Political Thought and Intellectual History

Seminar or event series

The Political Thought and Intellectual History Seminar is the official research seminar of the Political Thought and Intellectual History Subject Group of the Faculty of History. It is an integral part of the History Faculty's PhD Programme in Political Thought and Intellectual History and the Inter-Faculty M.Phil. in Political Thought and Intellectual History, which is co-sponsored by the Faculty of History, the Faculty of Classics and the Department of Politics and International Studies.


The purpose of the seminar is to present frontline research in the History of Political Thought and related disciplines (Political Theory and Intellectual History) by senior scholars within and outside Cambridge, as well as by younger academics, post-doctoral research fellows and advanced graduate students. Further educational aims are to introduce students to the skills of advanced academic debate and to integrate them into the Cambridge academic community.


Further information and event details can be found on the website of the Cambridge Centre for Political Thought


Please note: Due to the limited capacity of the venues, we ask that students reserve their seats for each session via Eventbrite. Registration links for individual sessions will be distributed via the mailing list.




Roundtable: Hegel’s World Revolutions.

Richard Bourke (King’s College, University of Cambridge).
Commentators: Christopher Clark (St Catharine’s College, University of Cambridge) and Lea Ypi (London School of Economics and Political Science).

The Pre-History of British Gramscianism. A Transnational Perspective.

Marzia Maccaferri (Queen Mary University of London).
Commentator: Peter Thomas (Brunel University London).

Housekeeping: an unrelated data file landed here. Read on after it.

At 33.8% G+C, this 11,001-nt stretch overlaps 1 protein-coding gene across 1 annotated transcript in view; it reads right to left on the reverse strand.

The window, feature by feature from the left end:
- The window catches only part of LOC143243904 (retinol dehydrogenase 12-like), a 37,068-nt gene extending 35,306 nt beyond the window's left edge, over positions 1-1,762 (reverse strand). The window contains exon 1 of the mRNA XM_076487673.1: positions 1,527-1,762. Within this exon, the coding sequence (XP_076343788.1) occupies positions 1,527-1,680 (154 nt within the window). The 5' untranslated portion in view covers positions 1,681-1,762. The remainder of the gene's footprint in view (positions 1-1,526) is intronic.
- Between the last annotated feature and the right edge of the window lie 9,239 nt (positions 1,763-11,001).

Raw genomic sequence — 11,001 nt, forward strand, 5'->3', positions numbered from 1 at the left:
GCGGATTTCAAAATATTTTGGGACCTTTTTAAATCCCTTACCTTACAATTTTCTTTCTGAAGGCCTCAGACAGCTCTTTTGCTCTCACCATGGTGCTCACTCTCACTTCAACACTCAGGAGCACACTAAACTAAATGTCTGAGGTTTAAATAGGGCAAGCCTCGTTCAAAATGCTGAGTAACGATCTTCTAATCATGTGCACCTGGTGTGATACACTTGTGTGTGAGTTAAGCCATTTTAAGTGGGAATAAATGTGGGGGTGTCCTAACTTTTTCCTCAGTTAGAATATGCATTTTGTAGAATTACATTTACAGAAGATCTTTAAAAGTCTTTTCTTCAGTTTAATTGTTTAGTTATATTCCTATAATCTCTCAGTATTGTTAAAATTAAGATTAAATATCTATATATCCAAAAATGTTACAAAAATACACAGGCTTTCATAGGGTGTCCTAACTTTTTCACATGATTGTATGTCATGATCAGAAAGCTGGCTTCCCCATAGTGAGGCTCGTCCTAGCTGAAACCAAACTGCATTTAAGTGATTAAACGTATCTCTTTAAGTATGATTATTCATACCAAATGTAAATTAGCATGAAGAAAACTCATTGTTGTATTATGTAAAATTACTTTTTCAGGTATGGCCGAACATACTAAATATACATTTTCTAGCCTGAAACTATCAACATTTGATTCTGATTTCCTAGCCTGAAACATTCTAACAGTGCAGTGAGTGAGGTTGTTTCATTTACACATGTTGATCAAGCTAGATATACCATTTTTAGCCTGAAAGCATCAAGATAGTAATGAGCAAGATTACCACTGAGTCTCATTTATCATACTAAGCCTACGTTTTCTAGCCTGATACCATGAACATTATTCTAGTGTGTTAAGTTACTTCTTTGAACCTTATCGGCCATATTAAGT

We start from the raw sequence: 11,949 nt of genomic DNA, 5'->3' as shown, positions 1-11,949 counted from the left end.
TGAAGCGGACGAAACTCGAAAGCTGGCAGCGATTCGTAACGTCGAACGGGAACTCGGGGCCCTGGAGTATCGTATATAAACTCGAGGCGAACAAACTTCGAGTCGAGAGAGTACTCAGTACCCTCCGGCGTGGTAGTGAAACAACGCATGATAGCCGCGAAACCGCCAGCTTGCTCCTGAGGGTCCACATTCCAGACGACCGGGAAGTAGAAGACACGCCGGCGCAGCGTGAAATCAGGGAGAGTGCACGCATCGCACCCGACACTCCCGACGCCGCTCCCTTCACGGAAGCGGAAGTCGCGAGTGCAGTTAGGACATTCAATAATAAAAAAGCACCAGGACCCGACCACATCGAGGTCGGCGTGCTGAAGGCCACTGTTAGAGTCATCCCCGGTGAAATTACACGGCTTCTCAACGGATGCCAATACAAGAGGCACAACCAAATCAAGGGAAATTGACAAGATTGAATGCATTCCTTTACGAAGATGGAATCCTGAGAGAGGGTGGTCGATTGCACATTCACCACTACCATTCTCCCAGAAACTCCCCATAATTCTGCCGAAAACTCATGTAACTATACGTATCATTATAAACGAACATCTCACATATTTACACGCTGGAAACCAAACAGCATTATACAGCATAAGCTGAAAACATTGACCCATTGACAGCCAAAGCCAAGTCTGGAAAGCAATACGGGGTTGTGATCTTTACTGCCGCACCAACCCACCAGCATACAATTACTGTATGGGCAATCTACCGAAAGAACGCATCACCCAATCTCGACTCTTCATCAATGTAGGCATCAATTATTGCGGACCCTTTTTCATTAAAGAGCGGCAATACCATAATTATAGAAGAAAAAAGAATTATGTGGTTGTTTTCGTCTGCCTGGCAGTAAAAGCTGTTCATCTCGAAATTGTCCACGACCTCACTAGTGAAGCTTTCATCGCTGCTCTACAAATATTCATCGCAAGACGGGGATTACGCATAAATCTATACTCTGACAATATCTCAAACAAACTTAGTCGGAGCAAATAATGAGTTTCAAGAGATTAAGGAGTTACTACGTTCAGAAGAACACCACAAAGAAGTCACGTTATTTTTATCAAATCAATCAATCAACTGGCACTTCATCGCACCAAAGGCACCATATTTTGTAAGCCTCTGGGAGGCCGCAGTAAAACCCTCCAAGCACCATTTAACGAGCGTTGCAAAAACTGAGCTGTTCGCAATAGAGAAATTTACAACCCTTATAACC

Slavery in the Society of Equals: Winstanley and the Diggers.

Teresa Bejan (Oriel College, University of Oxford).
Commentator: John Coffey (University of Leicester).

Time and the Political Imagination in Nineteenth-Century Spanish America.

Nicola Miller (University College London).
Commentator: John Robertson (Clare College, University of Cambridge).

Roman Law between Scholasticism and Humanism.

Magnus Ryan (Peterhouse, University of Cambridge).
Commentator: Joseph Canning (Queen’s College, University of Cambridge).

Des Moulins à Paroles. The Battle for the Meaning of Democracy in France, 1850–1851.

Lucia Rubinelli (Yale University).
Commentator: Matthew D’Auria (University of East Anglia).

Limits of Enlightenment: Frederick II, the Philosophes, and the Common People.

Avi Lifschitz (Magdalene College, University of Oxford).
Commentator: Adam Sutcliffe (King’s College London).

Violence against Women in Feminist Re-Readings of Marx in Socialist Contexts.

Zsófia Lóránd (University of Vienna).
Commentator: Celia Donert (Wolfson College, University of Cambridge).

At a glance

Lent Term
Mondays 5.00pm - 6.45pm
Old Divinity School Main Lecture Theatre, St John’s College
Dr Sylvana Tomaselli
Dr Christopher Brooke
Dr Fernanda Gallo
Dr Adam Woodhouse